Construction of hydro power station at Kafue Gorge suspended

Construction of hydro power station at Kafue Gorge suspended

SYNO HYDRO, the contractor engaged to build the 750 MW hydro power station at Kafue gorge lower has suspended operations and sent all employees home.

Management simply notified workers that due to challenges beyond its control, it had suspended operations.

The Watchdog however understands that the government has not paid Syno Hydro.

More than 5000 workers are are affected and most of these stranded labourers are from the Copperbelt.

Avic international , which is commonly called sinohydro 5 at the Gorge has also been affected.

It is one of the biggest projects being undertaken by the government.

BACKGROUND:

Zambian hydro power stationThe Republic of Zambia government initiated the construction of the 750MW Kafue Gorge Lower (KGL) hydroelectric power station on the Kafue River in the southern Chikankata district, 90km away from the Lusaka, the capital and largest city of Zambia, in November 2015.

Claimed to be the third biggest hydropower station in the country on its completion, KGL is Zambia’s first major investment being funded through public-private partnership (PPP) model.

The Government of Zambia has appointed state-owned power producer ZESCO for the development of the project. The plant is scheduled for commissioning in 2019.

The project will address the growing demand for electricity in the country and surrounding regions and will alleviate the power deficit, thus supporting continued economic progress.

Kafue Gorge Lower power station make-up
The new power plant on the Kafue River, a primary tributary of the Zambezi river on the left bank, will be located 55km upstream of the confluence of the two rivers and 17.3km downstream of the existing Kafue Gorge Upper (KGU) hydropower station dam site along the river. It will be 5.9km away from the KGU water outlet.

The project includes the construction of a 140m-high concrete-face rock fill dam (CFRD) with a crest width between 8m and 10m and a length of approximately 378m. A surface powerhouse with a width of 44.5m, height of 58m and length of 127m, and housing five 150MW generator units, will be constructed.

The power station will have an environmental release outlet channel, a spillway on the left bank with an overall width of 64m and maximum discharge capacity of 6,210m³/s. The right bank will have a flood release tunnel with a maximum capacity of 1,018m³/s and a 4.4km-long power tunnel.

The dam will also have a floodgate with five 400m-long penstocks. The left bank will feature a 980m-long diversion tunnel with a horse-shoe cross section of 10mx14m.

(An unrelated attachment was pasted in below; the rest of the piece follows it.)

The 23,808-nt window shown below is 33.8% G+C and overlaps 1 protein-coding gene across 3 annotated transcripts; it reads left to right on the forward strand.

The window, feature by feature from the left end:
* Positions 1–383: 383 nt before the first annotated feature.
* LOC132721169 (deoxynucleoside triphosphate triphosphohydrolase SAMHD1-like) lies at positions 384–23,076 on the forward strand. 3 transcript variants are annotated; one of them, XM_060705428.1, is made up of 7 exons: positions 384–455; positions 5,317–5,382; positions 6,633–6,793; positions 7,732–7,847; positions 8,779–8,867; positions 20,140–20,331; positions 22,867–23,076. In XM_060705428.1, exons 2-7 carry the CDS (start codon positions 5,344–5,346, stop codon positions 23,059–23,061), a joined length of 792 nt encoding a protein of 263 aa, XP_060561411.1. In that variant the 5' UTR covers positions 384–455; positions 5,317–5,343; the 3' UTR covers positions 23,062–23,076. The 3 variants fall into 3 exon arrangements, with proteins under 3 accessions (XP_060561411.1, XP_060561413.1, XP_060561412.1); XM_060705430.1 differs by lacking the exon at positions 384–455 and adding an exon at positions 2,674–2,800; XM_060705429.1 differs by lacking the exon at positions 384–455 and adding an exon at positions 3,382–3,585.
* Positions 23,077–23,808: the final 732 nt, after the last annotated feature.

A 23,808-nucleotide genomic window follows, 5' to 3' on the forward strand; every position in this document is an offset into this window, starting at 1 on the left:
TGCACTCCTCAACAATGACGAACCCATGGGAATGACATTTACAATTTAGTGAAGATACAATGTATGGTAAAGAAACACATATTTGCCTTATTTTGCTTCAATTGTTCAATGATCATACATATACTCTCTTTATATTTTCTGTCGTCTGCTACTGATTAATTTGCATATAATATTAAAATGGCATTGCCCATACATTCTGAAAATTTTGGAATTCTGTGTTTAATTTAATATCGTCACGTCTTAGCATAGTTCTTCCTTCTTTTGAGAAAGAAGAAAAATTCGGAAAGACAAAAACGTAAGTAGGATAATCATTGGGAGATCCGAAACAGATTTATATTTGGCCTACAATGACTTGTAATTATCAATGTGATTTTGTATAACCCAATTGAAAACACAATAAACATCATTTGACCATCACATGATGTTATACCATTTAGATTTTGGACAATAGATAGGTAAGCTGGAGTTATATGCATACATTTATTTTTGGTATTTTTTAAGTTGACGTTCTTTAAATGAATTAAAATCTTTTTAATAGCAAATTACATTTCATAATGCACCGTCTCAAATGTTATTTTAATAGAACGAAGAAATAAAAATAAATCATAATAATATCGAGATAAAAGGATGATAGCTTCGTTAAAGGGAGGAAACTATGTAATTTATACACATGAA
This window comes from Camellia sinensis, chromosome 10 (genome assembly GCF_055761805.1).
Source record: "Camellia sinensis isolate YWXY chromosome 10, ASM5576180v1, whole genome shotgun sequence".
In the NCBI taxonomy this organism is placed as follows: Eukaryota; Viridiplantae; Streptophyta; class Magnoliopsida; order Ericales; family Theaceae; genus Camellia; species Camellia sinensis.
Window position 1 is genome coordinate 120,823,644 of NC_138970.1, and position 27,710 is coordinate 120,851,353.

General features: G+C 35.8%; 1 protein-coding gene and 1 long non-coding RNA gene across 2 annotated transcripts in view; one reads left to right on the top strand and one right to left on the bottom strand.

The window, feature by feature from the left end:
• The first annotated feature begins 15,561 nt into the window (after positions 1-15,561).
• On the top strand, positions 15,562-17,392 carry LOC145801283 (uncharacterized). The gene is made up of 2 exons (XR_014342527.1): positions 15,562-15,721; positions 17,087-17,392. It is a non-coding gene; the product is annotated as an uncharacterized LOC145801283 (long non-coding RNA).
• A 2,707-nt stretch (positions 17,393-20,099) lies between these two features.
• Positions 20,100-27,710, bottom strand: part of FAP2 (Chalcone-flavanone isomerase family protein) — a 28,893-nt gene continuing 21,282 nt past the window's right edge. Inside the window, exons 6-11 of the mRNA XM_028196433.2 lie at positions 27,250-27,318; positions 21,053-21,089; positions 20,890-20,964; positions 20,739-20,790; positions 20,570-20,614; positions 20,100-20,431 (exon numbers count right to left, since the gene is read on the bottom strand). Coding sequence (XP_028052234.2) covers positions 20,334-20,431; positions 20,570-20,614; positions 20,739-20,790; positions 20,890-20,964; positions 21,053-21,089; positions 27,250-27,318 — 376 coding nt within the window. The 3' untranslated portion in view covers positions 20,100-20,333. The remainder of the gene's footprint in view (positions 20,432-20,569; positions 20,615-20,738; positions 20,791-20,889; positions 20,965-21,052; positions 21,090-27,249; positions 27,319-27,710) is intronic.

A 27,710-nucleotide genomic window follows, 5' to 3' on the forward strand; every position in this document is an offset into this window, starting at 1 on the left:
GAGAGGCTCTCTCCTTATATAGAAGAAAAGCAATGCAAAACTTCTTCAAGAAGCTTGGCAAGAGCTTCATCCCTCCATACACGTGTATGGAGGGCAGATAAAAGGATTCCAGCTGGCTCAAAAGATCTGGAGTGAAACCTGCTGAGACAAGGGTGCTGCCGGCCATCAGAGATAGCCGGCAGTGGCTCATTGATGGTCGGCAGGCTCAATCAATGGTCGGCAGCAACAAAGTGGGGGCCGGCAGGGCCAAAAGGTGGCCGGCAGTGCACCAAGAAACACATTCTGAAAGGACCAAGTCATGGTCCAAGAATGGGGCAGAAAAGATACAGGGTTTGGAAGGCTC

Transmission infrastructure for the Zambian hydro power station
“KGL power station is one of the projects proposed by the Zambian government to address the power deficit and ensure reliable and secure power supply in the country.”
The power transmission infrastructure at the hydroelectric station will include a 300V switchyard with a provision for two outgoing transmission lines to a new and existing 330 / 132kV substation.

The switchyard will also have a provision for one short interconnector to the existing KGU power station and five incoming feeder bays.

Financing for the Kafue Gorge Lower power station
The total cost of the project is estimated at $2bn, which includes engineering, procurement and construction costs of $1.58bn, financing costs of $43m, insurance cost of $100m, and capitalised interest of $312m.

The project is being financed by the Zambian government and foreign financial institutions including the Exim Bank of China. The government allocated an initial investment of $186m for the project.

Contractors involved with the KGL power project
The engineering, procurement and construction (EPC) contract for the project was awarded to Sinohydro Corporation, a Chinese company, in October 2015.

CPCS Transcom was appointed as the lead advisor to provide all transaction advisory services for the project.

Zambia currently has an installed capacity of 1,948MW although it has a potential to produce approximately 6,000MW of hydro power. Just 25% of the country’s population has access to electricity.

KGL power station is one of the projects proposed by the Zambian government to address the power deficit and ensure reliable and secure power supply in the country.

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